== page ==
To be able to harness the potential of this large working population, which is growing by leaps and bounds, new job generation is a must. During the economic boom witnessed in the early 2000s, an estimated 60 million jobs were created. However, between 2004-05 and 2009-10, there has been a dramatic slowdown in job creation. Nearly 80% of the workforce is currently being absorbed into low-income, informal sector jobs. The much-vaunted IT and ITeS-enabled sectors account for only a few million jobs. Labour-intensive industries such as textiles have been on the decline during the last ten years. According to rough estimates, the nation needs to create ten million jobs per year to absorb the addition of young people into the workforce. But along with jobs, it is imperative that this new generation of workers is equipped with appropriate skills and knowledge.
An alarming aspect of the current employment situation is that a large proportion of employees are not in a very happy situation. Our analysis reveals that nearly 40% of employed people are not satisfied with their job profiles. The major reasons for dissatisfaction cited are “unsecure” jobs, low salaries, stressful environment, and mismatch between job and qualification. Yet another appalling concern is that a significant proportion of qualified women (for example, having earned PhDs but sitting idle at home—about 30%) drop out of the workforce for reasons ranging from no suitable jobs in the locality—particularly in rural areas—to family responsibilities and marriage. This is not only a huge loss of valuable human resource, but also has a deleterious impact on family incomes. There is a need to look into these qualitative issues of job satisfaction, job profile and skill matching, and the creation of opportunities for entrepreneurship in order to be able to harness the vast potential of human resources.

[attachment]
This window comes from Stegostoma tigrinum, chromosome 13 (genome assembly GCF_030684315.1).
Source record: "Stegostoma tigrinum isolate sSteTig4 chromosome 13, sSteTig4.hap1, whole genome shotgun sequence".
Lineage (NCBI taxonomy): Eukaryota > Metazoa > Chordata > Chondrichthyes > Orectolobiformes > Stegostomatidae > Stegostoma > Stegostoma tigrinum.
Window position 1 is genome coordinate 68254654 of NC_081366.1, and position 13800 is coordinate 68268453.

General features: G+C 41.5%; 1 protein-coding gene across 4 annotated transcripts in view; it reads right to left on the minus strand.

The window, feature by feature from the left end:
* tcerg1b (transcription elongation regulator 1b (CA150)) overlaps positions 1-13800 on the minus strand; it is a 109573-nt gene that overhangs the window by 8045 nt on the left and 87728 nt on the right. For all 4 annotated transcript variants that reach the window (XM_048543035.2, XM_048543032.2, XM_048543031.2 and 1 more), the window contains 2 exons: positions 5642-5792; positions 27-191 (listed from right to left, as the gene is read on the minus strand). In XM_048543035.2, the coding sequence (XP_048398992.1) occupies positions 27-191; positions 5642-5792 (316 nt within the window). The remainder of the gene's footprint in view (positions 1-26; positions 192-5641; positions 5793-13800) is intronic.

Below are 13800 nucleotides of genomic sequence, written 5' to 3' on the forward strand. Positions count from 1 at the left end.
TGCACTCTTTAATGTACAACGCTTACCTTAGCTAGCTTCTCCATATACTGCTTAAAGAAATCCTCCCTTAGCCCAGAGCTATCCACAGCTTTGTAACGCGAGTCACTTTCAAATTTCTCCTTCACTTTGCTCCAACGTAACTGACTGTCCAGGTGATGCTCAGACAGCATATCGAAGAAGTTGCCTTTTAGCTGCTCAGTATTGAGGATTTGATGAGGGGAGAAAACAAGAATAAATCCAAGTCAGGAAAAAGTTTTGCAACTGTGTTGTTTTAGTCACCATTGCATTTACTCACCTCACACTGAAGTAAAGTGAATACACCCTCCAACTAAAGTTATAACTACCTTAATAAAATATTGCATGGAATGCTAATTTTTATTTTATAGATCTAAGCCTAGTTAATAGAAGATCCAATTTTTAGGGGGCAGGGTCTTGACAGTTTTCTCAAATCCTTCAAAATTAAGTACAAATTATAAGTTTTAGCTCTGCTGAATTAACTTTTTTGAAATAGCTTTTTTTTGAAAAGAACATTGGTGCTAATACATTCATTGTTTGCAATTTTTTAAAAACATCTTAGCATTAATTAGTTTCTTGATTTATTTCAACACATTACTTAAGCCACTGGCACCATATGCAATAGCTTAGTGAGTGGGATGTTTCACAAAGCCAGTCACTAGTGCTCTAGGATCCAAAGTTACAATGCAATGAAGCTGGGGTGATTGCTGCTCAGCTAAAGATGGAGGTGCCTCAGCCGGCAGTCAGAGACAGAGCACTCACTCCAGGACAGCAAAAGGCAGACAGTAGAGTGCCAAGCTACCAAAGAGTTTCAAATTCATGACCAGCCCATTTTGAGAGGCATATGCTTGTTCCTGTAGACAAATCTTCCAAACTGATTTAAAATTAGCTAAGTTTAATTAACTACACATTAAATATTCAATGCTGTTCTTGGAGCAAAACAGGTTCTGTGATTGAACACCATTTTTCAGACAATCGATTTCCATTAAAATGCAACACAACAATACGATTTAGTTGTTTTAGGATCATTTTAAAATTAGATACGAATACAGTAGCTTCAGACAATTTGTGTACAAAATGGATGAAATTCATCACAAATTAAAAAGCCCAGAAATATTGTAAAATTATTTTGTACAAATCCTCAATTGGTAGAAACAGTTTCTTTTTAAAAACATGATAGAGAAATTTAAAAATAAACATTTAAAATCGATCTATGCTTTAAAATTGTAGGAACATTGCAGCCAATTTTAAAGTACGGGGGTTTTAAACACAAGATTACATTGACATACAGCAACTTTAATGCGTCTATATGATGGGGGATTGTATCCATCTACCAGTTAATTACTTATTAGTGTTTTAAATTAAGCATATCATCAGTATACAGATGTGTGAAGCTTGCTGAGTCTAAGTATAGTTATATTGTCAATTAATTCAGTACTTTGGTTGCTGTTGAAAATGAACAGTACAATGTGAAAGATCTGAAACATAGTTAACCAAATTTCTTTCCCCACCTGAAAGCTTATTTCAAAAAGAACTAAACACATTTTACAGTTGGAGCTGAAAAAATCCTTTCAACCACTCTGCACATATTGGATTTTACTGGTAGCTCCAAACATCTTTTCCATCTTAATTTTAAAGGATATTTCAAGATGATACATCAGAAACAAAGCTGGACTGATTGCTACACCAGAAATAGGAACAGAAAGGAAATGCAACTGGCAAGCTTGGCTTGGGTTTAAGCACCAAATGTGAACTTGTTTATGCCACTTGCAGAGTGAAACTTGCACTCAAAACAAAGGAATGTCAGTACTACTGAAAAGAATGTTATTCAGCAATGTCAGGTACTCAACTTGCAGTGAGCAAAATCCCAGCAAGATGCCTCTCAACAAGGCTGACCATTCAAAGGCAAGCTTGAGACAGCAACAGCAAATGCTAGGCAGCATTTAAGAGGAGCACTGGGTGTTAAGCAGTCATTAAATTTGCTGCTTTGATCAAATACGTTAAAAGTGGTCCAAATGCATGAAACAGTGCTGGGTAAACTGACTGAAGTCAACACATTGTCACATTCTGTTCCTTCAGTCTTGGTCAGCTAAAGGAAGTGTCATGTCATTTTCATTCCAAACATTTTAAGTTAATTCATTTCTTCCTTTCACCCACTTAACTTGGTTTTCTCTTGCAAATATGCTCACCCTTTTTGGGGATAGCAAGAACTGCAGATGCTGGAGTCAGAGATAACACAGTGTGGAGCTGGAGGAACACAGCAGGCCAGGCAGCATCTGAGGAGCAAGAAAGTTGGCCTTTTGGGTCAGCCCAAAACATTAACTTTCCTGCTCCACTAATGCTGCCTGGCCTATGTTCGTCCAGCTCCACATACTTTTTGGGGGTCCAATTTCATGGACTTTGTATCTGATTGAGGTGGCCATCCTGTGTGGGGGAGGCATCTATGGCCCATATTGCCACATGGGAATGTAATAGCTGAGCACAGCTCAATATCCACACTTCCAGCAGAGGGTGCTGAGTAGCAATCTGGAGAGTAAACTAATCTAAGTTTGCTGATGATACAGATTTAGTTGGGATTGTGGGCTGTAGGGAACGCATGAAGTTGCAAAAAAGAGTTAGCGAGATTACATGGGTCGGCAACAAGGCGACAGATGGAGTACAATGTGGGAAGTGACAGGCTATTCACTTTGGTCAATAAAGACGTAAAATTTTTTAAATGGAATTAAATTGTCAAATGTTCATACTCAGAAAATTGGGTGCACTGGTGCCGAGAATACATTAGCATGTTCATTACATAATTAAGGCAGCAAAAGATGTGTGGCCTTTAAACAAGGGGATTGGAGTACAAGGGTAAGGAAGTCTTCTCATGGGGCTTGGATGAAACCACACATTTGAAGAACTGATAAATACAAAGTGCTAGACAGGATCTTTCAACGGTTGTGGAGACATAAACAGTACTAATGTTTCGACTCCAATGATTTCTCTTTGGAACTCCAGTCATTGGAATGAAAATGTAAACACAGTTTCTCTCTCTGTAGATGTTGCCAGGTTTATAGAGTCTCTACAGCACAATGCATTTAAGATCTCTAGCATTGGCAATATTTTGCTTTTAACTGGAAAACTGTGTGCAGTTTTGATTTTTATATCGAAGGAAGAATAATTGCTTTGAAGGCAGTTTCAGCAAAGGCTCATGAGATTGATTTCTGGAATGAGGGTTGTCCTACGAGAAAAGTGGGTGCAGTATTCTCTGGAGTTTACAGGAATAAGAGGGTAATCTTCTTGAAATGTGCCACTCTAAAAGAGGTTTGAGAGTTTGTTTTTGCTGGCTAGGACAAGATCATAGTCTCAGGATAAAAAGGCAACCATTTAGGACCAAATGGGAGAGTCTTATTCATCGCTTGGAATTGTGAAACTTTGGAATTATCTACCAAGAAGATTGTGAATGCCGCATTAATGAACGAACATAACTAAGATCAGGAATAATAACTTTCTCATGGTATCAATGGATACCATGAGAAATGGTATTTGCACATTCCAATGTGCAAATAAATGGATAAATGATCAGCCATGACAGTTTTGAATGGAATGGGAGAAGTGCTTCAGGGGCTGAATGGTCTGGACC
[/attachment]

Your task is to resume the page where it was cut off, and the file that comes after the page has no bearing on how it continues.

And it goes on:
Increasing globalisation and exposure to international media outlets, and the internet and mobile telephony have added yet another dimension to the issue. As the gap between the haves and have-nots increases, the impact is bound to be felt among the youth of the country. Unemployment, injustice and corruption only add to the feeling of victimhood, destroys the confidence of citizens, and leads to strife and violence at a societal level.
It is imperative that policy-makers deal with the situation on multiple fronts. Universal education, value-added skills accretion and massive growth in employment in the formal sectors should be the key focus areas. Unfulfilled aspirations of the youth can quickly turn to frustration, leading to violent outbursts. There is a need to engage with the youth and create an enabling environment for entrepreneurship. Improved infrastructure, skill development, access to easy finance, reducing barriers to entrepreneurship and forums for mentorship of emerging entrepreneurs in partnership with corporates are some of the measures. The approach has to be two-fold—creating more jobs, and ensuring better quality of jobs with a focus on matching skill-sets and job opportunities. Failure to do so would not just mean a missed opportunity in terms of harnessing the demographic dividend, but the ensuing rise in unemployment and poverty could undermine the advances made on the economic front and foment societal upheaval. Engaging with the youth is the only way forward in order to ensure that they deliver on the promise of the demographic dividend.
The author is director & CEO, People Research on India’s Consumer Economy—ICE 360°